THIS STORY HAS BEEN FORMATTED FOR EASY PRINTING
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Documented case of Kelly not being available

By Kevin Paul Dupont
Globe Staff / February 18, 2011

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UNIONDALE, N.Y. — Chris Kelly, Day 2 held hostage.

Kelly, acquired Tuesday by the Bruins to add needed depth at center, remained in Ottawa yesterday, unable to pull on his new No. 23 Black-and-Gold sweater for last night’s game at Nassau Coliseum against the Islanders.

Kelly, 30, fell victim not to injury or flu-like symptoms, but rather to paperwork and governmental bureaucracy. The Toronto-born Kelly remained without the necessary papers to work for a US-based NHL team, but his current documents will allow him to play tonight when the Bruins, somewhat serendipitously, take on the Senators at Scotiabank Place.

“At this time,’’ said Bruins general manager Peter Chiarelli, issuing a statement some four hours ahead of faceoff, “we have not received the proper immigration approval necessary for Chris to play in [last] night’s game against the New York Islanders. This is the normal operating procedure for a non-immigrant to legally work in the United States.’’

With Kelly a man without a country, or at least sans a hall pass, coach Claude Julien had at hand the same set of 12 forwards who suited for Tuesday night’s 4-3 loss to the Maple Leafs. Julien made it clear he intends to use Kelly, who can play all three forward spots, initially as a center. That being the case, it probably means rookie Tyler Seguin, pegged again last night to work the pivot, will be designated to press box duty for the foreseeable future.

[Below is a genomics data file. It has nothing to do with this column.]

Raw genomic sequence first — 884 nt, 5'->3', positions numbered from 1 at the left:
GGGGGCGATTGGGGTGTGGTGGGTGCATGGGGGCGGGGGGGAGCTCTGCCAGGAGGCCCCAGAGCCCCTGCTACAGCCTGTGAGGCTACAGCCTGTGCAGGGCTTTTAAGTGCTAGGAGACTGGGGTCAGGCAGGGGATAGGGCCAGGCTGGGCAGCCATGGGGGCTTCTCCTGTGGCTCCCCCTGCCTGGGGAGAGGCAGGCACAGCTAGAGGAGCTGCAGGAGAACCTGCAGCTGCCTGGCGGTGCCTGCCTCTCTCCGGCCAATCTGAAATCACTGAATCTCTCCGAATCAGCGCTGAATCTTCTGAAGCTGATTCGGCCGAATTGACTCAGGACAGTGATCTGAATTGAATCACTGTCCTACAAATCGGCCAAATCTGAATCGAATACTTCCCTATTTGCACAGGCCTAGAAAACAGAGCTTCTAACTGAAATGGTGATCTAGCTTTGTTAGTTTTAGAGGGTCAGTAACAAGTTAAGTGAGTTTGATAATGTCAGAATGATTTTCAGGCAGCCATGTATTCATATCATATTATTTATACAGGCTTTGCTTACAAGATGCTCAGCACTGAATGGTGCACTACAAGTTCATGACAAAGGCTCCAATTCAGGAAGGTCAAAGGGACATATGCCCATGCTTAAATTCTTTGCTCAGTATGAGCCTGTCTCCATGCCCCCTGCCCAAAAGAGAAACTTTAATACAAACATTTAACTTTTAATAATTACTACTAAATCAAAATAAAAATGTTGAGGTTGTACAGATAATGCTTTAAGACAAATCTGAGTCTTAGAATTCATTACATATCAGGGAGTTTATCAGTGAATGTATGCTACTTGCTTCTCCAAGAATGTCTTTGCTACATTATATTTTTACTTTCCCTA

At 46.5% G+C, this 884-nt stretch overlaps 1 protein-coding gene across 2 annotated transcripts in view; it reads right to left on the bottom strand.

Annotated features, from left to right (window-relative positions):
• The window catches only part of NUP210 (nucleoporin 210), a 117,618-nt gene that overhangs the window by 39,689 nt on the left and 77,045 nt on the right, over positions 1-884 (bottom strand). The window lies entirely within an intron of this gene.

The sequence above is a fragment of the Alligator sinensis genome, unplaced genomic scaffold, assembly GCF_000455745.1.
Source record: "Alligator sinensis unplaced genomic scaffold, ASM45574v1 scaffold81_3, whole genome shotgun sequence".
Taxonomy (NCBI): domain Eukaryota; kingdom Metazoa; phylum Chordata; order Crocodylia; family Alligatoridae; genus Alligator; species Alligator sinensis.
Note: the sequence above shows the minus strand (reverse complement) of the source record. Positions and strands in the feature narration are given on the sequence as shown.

Kelly, noted Julien, “will show up every game . . . that’s important for us.’’ The conservative coach added that Kelly, acquired for a second-round pick in June’s draft, will help on faceoffs and provide “experience . . . grit . . . determination.’’

“He has experience down the middle,’’ added the coach, “so that’s a starting point for us with him.’’

Seguin isn’t the only forward vulnerable to be scratched, but at this time of the season and with the club struggling, it’s less likely Julien would use him ahead of veteran Daniel Paille. Seguin’s offensive potential far surpasses Paille’s, but Julien’s lament of late has been the club’s overall defensive play, and he is more apt to trust Paille when it comes to trying to limit goals.

“Look at Tim Thomas,’’ Julien said of his No. 1 goalie. “You can’t be mad at him for maybe not being at the top of his game. We’ve had uncharacteristic breakdowns of late.’’

Trade rumblings How soon will Tomas Kaberle be wearing a Bruins sweater?

Well, the 32-year-old Czech defenseman remained a Maple Leaf yesterday, but that didn’t stop the incessant rumors from swirling. Chiarelli and Toronto GM Brian Burke have been talking trade for the last two weeks, and Chiarelli said Tuesday night, amid the announcement that he acquired Kelly, he was determined to land one of the nine defensemen the Bruins have targeted in trade.

Without question, Kaberle is one of those targets, but defensemen are a very hot commodity. Paul Mara was sent from Anaheim back to Montreal yesterday, the 31-year-old former Belmont Hill star providing depth for a club that has been thinned out behind the blue line. Rumors around the Habs have it that veteran rearguard Jaroslav Spacek might need extended time off for a bothersome knee injury.